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Clamp Down on Too Big to Fail Banks: Roubini

The financial sector reforms in the US did not go far enough to ensure the banking system was free of risks and easier to regulate, and more steps need to be taken to ensure banks are not too big to fail, Nouriel Roubini, chairman of RGE Monitor, told CNBC Monday.

"In the case of the US this was an occasion to reduce the number of regulators, we have 6 of them at federal level, 50 at state and local level. It was a race to the bottom, they only closed one of them, in my view that's a mistake," Roubini told "Squawk Box Europe."

Banks that are too big to fail are simply too big, he said, and regulators should "clamp down on them much more strongly" with greater liquidity and capital requirements and rules on leverage, to make sure they are going to be broken up, he added.

"Paradoxically, because of this financial crisis, there has been more financial consolidation and even bigger to fail (banks)," Roubini said.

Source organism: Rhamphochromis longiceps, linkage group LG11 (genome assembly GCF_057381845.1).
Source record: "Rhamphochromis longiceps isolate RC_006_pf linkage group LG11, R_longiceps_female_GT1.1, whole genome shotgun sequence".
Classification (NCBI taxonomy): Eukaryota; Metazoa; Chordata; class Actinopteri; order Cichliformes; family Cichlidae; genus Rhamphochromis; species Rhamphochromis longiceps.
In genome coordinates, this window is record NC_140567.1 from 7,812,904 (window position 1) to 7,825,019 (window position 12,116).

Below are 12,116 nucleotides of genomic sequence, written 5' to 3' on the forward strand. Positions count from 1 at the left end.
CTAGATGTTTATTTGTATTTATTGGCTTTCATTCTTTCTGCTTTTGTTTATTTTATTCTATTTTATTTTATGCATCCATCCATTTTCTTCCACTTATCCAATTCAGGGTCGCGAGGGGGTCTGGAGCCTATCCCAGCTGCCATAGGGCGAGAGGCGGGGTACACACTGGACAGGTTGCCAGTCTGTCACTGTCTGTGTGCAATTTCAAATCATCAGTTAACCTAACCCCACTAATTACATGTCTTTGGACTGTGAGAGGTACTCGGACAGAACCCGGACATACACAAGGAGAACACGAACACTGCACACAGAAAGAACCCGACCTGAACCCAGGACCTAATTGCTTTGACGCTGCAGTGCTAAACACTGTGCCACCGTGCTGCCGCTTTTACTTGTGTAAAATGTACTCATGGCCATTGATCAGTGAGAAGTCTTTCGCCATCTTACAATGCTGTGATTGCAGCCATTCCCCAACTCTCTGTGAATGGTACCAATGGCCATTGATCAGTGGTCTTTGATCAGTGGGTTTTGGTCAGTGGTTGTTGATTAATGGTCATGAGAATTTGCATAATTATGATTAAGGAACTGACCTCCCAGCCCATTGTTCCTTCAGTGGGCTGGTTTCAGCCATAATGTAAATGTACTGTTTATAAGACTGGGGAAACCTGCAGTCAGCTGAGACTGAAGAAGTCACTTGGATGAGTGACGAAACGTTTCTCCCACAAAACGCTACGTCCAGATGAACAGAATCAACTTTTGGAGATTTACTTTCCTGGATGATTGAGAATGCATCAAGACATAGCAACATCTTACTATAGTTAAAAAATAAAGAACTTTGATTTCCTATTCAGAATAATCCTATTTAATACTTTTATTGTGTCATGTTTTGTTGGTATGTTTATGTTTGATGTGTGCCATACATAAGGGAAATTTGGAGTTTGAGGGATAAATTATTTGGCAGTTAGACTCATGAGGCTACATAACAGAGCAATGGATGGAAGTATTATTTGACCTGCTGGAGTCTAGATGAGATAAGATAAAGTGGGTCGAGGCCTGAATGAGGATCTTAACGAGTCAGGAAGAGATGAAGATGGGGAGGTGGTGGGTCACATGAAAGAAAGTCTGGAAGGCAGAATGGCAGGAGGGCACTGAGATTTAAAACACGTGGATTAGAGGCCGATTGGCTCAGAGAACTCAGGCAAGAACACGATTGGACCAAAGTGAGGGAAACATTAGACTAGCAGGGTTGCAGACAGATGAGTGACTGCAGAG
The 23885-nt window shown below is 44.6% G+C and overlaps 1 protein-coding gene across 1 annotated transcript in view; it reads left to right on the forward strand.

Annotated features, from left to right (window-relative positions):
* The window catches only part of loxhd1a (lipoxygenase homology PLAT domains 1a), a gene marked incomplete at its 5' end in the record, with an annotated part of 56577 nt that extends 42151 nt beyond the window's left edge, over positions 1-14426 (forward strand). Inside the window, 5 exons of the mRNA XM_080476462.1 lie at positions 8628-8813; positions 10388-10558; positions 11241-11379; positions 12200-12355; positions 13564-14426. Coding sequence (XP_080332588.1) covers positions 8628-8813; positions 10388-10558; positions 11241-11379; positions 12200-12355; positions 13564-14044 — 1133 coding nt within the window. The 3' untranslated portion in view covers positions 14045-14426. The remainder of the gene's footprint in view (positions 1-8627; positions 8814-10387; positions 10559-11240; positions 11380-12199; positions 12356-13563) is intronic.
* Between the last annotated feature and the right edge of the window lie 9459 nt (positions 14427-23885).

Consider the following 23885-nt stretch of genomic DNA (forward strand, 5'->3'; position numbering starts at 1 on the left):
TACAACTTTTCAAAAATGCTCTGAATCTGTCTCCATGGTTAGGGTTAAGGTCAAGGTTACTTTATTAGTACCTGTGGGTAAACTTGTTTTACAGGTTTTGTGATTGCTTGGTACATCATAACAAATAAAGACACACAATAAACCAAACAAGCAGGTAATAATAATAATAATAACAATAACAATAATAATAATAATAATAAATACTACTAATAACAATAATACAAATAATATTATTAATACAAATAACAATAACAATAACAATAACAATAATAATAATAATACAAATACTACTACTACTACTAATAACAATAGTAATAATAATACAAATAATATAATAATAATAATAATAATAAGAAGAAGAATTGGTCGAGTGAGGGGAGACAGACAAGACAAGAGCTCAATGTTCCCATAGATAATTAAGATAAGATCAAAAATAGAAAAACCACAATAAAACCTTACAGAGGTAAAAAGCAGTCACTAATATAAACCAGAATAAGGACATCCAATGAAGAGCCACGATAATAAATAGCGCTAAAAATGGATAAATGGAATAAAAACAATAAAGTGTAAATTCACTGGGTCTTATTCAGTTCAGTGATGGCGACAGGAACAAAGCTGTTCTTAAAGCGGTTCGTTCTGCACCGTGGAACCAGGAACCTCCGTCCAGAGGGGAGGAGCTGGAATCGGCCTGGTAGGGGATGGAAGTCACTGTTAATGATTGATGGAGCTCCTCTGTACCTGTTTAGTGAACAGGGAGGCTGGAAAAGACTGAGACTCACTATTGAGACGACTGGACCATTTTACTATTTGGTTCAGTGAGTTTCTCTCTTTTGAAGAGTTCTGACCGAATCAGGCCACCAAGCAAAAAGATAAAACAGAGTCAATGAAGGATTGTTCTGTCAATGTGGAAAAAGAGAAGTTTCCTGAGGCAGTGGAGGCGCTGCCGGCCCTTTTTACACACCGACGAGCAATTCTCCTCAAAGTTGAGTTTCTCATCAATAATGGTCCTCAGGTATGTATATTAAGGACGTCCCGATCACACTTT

Since the onset of the crisis in 2007, JP Morgan took over first Washington Mutual then Bear Stearns, Bank of America took over Countrywide and Merrill Lynch, while Wells Fargo took over Wachovia.

"These banks that were already huge have become even bigger and now we have to figure out how to slim them down," Roubini said. "I don't think we have addressed this big problem."

— With reporting by Stephane Pedrazzi in Paris

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